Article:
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Under Pressure


Like a cross between vintage scuba gear, a baseball catcher’s uniform, and a straight jacket, aviator Wiley Post’s pressure suit, designed for him in collaboration with BF Goodrich (that’s right, the tire guys), was something of a revelation back in the mid-1930s, when Post was making stratospheric flights in airplanes before the dawn of cabin pressurization.

While we’re more inclined to complain about spotty, overpriced WiFi and really terrible food on airplanes these days, we often take for granted the basic advances in technology that make flying through the air watching back-to-back Nicolas Cage movies on the way to Europe possible—pressurization being one of them. Necessary at altitudes above 12,500 feet (think about 20 minutes into your trip out of JFK), pressurization prevents a whole host of physiological unpleasantries far more irritating than having to take your shoes off at the security checkpoint. Hypoxia (not enough oxygen to your lungs and brain), hyperventilation (a byproduct of altitude sickness), barotrauma (what happens to your crushed plastic water bottle is what’s happening to your insides): these are all just a few of the things that threaten both your comfort and your mere existence while traveling. Pressurization in planes basically tricks your body into thinking its hurtling through the sky at a livable altitude.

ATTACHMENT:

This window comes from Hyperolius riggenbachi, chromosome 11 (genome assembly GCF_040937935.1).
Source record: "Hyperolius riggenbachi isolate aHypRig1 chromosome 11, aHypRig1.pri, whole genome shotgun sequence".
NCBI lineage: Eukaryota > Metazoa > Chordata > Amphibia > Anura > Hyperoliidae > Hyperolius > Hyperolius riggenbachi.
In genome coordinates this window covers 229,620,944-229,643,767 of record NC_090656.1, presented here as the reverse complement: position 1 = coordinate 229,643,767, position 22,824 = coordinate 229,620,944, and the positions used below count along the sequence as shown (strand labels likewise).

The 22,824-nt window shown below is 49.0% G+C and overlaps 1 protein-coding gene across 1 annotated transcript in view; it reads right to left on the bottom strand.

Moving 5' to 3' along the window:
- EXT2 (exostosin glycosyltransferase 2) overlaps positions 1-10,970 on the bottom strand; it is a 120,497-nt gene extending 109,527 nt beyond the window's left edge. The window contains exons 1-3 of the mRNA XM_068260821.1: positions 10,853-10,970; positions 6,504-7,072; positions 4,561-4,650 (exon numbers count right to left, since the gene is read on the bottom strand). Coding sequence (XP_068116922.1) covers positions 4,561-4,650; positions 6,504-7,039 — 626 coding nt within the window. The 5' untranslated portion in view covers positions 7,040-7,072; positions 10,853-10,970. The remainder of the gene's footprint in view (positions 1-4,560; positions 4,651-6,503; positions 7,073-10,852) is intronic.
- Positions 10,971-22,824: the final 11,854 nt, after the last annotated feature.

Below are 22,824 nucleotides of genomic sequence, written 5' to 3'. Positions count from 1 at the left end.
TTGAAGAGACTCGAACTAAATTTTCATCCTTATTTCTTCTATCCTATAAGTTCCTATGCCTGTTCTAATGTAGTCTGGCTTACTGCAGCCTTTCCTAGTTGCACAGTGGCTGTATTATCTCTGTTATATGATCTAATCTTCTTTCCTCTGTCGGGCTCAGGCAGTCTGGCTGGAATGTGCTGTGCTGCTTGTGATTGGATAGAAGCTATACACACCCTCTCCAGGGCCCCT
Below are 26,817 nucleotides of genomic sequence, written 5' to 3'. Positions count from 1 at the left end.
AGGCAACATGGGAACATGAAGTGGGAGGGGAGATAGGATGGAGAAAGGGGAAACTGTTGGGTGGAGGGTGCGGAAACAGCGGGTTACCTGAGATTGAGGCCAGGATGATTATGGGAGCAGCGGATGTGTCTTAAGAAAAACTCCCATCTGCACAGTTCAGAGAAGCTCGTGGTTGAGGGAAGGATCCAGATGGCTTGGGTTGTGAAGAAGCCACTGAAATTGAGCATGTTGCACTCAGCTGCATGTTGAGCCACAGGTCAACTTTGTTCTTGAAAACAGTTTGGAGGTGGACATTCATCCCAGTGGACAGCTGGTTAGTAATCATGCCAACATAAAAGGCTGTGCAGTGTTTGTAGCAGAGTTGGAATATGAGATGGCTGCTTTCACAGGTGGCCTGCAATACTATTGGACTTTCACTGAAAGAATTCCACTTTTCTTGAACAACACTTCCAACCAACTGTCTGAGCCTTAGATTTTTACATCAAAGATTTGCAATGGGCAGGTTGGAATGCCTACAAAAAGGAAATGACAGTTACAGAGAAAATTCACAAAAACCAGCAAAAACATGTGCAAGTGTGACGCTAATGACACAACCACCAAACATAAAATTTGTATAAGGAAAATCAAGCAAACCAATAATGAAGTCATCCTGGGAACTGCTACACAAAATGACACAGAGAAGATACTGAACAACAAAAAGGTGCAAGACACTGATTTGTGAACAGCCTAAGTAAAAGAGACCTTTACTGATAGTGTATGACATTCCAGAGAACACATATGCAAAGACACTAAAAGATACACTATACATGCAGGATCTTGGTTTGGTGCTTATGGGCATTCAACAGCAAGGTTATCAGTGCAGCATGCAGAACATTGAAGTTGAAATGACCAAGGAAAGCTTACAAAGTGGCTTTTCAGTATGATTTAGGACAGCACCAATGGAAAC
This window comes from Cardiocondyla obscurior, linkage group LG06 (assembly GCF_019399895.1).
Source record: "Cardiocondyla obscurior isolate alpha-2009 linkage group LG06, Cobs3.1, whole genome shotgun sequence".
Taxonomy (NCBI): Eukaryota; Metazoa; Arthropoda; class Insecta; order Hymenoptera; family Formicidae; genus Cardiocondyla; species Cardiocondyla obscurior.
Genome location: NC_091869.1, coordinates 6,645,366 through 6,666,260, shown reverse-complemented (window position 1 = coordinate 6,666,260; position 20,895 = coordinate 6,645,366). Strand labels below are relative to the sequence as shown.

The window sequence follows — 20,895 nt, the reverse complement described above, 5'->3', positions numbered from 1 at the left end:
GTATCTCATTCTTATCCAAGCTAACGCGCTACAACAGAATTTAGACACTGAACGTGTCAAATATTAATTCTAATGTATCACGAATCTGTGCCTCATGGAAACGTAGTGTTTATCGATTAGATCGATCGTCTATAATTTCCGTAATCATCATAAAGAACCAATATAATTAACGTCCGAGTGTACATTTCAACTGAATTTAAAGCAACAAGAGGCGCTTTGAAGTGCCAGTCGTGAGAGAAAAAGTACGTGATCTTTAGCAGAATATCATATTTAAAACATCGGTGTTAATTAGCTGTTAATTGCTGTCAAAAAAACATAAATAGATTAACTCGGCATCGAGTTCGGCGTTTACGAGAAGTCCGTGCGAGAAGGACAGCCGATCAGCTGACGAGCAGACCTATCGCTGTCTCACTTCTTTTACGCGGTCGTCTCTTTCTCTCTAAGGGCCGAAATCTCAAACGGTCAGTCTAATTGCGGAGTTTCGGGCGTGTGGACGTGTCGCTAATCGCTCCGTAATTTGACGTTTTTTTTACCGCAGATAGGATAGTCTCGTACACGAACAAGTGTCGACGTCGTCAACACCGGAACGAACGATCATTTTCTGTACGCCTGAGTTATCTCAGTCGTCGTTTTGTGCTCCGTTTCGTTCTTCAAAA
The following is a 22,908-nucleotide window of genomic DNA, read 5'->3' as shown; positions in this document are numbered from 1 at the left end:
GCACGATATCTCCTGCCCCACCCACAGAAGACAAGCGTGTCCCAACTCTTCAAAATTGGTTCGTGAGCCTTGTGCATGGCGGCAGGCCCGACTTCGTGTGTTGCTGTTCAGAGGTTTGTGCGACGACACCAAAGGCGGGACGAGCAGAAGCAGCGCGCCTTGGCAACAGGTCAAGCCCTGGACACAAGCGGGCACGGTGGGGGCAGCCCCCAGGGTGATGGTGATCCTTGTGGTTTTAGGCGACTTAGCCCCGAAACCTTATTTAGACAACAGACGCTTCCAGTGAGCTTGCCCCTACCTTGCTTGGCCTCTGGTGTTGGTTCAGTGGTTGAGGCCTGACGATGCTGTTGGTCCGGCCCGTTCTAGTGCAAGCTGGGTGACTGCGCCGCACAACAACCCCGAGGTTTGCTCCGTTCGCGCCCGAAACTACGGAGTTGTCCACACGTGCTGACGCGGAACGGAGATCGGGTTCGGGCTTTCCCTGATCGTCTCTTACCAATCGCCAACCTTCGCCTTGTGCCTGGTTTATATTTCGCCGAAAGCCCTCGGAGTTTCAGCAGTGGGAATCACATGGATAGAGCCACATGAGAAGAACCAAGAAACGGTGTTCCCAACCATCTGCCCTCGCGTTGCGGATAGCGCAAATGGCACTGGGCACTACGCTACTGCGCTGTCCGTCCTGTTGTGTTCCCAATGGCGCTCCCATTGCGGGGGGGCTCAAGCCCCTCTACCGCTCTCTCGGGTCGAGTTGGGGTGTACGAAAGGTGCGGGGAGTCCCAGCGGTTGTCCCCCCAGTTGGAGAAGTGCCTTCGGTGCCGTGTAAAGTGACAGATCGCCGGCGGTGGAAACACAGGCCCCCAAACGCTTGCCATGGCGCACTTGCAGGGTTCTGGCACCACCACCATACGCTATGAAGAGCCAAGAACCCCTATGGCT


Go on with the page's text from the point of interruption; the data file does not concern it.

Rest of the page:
Wiley Post, however, did not have the advantage of in-flight entertainment or full-cabin pressurization. What he did have, however, was the aforementioned pressure suit. Made out of a double-ply rubberized parachute fabric exterior and inner suit of long underwear, the ensemble came equipped with pigskin gloves, rubber boots, and an aluminum diver’s helmet. Possessing something of an atomic man aesthetic, the outer layer was glued to a frame with joints at the arms and legs that afforded Post some movement. He did, after all, have to control the gears to fly the plane. All and all, the suit allowed Post to propel himself to 50k feet above sea level over the course of ten stratospheric flights taken between 1934 and 1935, discovering the jet stream as a result.

Ironically, it was not one of Post’s highest missions where the famed aviator would meet his demise. Upon takeoff from a lagoon in Alaska, flying a nose-heavy plane Post crafted himself out of cobbled-together parts from two salvaged aircrafts, the pilot, along with American humorist Will Rogers, plunged back into the lagoon after the engine struggled to make headway at low altitude, killing them both. 

Clothes can make the man, but mechanics and engineering conquers all.